MN Lawmakers comment on remaining work as session draws to a close

Minnesota Capitol
Minnesota Capitol(Quinn Gorham KBJR 6)
Published: May. 18, 2023 at 3:46 PM CDT
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ST. PAUL, Minn. (GRAY) – Just four days remain in the 2023 legislative session, one that’s seen the introduction and passage of hundreds of bills. As the session draws to a close, DFLer’s are already looking back, proud of the work that’s been done.

“I think when the dust settles on this that there’s little doubt that this is probably the most productive session in Minnesota history,” said Governor Tim Walz after a bill-signing on Tuesday.

Leaders with the majority in St. Paul explained that they feel they’ve served their constituents well.

“We have continued to show throughout this session that we came here ready to work on day one,” said Senate Majority Leader Kari Dziedzic.

Governor Walz believes Minnesotans wanted to see action, and feels his party has delivered.

“I’m proud of the legislature. I’m proud of Minnesotans. I’m proud that we’re keeping our promises to get this done,” Walz said.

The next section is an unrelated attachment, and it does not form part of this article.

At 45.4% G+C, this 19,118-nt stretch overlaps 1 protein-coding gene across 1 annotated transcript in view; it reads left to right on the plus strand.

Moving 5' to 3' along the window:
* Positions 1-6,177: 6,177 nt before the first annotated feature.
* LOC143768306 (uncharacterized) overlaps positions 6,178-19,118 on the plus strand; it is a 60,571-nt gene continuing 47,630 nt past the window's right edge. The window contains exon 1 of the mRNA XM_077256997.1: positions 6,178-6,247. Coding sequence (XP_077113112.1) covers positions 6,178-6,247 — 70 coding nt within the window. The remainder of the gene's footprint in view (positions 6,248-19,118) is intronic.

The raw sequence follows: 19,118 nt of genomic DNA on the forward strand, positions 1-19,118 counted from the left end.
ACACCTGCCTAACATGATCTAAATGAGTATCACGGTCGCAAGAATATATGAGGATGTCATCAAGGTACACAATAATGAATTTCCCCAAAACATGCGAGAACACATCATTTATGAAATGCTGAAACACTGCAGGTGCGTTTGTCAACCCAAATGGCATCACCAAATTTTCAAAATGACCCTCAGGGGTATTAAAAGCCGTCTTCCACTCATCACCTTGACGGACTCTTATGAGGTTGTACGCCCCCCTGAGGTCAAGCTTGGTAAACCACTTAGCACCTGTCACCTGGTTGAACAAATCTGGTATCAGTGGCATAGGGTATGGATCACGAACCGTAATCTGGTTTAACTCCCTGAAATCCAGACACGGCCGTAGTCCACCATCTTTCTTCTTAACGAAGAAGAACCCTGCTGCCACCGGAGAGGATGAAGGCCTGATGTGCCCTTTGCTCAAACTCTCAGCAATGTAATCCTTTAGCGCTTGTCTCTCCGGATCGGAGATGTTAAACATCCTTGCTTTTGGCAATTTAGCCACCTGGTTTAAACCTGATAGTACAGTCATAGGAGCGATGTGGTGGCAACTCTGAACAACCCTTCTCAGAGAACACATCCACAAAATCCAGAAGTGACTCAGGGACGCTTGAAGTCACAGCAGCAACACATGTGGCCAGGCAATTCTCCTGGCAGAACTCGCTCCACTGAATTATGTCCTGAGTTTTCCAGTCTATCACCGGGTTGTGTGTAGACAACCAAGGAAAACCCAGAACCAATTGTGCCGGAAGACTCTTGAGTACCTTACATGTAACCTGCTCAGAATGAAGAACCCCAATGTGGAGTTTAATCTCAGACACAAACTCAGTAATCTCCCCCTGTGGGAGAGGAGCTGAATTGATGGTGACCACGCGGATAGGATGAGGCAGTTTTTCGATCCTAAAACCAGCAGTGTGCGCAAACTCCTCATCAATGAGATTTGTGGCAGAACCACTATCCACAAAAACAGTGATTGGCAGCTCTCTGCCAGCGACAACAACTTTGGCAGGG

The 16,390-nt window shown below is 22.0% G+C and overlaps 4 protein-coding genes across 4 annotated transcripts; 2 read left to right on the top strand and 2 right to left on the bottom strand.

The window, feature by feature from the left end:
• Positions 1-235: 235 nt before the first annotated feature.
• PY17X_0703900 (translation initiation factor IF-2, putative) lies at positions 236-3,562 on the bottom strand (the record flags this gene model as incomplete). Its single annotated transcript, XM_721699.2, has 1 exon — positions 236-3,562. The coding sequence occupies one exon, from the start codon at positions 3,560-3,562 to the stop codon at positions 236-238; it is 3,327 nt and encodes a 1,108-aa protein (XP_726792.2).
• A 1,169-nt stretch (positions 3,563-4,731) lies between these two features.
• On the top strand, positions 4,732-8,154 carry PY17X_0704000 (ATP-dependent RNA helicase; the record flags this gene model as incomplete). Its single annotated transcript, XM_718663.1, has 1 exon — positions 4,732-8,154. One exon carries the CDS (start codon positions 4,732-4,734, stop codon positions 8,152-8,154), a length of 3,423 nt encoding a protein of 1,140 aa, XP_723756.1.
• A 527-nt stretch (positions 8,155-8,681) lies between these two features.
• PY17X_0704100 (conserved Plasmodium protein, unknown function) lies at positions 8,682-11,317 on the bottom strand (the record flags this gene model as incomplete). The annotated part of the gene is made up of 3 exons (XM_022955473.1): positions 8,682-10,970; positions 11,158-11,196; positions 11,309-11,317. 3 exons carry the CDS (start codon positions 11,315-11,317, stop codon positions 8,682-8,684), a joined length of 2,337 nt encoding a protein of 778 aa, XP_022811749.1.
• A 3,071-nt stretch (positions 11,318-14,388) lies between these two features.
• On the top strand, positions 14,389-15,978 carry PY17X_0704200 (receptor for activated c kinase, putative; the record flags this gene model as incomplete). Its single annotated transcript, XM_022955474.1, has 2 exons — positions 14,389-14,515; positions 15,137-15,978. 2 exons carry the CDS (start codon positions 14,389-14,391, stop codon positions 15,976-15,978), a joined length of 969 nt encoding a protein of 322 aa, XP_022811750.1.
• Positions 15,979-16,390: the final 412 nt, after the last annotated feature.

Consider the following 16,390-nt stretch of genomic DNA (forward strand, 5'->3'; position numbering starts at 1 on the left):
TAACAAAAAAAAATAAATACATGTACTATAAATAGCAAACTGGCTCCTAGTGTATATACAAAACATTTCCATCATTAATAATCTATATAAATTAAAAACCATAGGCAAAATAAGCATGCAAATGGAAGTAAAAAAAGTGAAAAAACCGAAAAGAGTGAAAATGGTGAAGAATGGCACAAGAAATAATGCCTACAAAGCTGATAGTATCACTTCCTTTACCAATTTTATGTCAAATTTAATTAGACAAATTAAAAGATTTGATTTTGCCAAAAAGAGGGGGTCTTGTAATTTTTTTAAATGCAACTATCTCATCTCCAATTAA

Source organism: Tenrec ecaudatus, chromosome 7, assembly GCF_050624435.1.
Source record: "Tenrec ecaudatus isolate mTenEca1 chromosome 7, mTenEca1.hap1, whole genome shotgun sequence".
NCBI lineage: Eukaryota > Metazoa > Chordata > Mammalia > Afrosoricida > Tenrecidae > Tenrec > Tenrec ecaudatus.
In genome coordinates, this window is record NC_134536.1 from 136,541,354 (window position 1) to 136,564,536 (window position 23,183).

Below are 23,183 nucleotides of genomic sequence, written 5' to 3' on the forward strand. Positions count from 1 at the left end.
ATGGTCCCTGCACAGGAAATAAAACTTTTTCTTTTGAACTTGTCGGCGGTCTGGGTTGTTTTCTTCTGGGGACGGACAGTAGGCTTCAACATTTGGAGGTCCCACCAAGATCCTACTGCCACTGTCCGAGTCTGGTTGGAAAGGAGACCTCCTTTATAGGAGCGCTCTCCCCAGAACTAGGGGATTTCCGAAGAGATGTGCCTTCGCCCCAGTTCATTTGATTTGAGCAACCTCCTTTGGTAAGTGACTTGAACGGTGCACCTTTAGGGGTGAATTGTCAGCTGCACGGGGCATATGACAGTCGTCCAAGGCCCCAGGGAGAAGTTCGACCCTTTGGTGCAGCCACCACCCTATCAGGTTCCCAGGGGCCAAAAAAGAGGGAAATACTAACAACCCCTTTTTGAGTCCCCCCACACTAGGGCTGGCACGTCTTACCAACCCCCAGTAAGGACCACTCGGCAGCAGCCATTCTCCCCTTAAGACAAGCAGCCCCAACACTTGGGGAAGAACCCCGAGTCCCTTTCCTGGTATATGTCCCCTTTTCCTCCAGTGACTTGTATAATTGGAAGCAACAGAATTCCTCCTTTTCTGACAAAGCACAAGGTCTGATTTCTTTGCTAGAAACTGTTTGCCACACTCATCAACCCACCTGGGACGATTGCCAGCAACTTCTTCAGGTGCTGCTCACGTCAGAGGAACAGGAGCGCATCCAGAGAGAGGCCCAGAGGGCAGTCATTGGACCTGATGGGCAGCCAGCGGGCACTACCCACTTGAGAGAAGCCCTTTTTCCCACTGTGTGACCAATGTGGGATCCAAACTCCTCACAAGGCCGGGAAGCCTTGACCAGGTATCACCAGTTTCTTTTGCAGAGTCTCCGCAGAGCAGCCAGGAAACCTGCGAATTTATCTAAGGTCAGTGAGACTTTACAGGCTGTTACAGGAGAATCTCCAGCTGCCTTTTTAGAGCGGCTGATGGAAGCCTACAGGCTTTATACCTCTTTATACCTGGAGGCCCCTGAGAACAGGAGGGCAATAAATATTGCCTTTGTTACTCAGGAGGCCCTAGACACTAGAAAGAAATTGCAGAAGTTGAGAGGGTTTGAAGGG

Across the aisle, unsurprisingly, Republicans feel left behind.

“I don’t think there have been this many partisan bills passed on to the Senate or the House in my seven years here. These are straight-line partisan bills for the most part,” said Senate Minority Leader Mark Johnson.

While the DFL enjoys a comfortable margin in the Minnesota House, they hold the Senate by just one seat. Senator Mark Johnson and others in his party have been vocally against much of the legislation passed this year, making for a contentious setting in the Minnesota Senate.

“We’re not having any impact in the outcome. Even when we do have the opportunity to get an amendment then that goes to conference committee and gets stripped out of there,” said Johnson, “So our communities aren’t being represented. Our districts aren’t being represented that through these budget negotiations through these bills, which is completely disappointing to us, and it’s not productive for the state.”

Johnson’s statement rings true for most bills, but bonding is a different story. It’s one of the few bills that require a supermajority to pass, and since the bill was introduced in March, Republicans have failed to push it through. The party has explained its stance won’t change until there are more tax cuts made, but the DFL has other plans.

This week, the DFL introduced and will vote on a “cash bill” meant to tackle projects with money the state already has rather than with bonding money.

Session adjourns on May 22 and DFL leaders remain confident that everything will be done on time.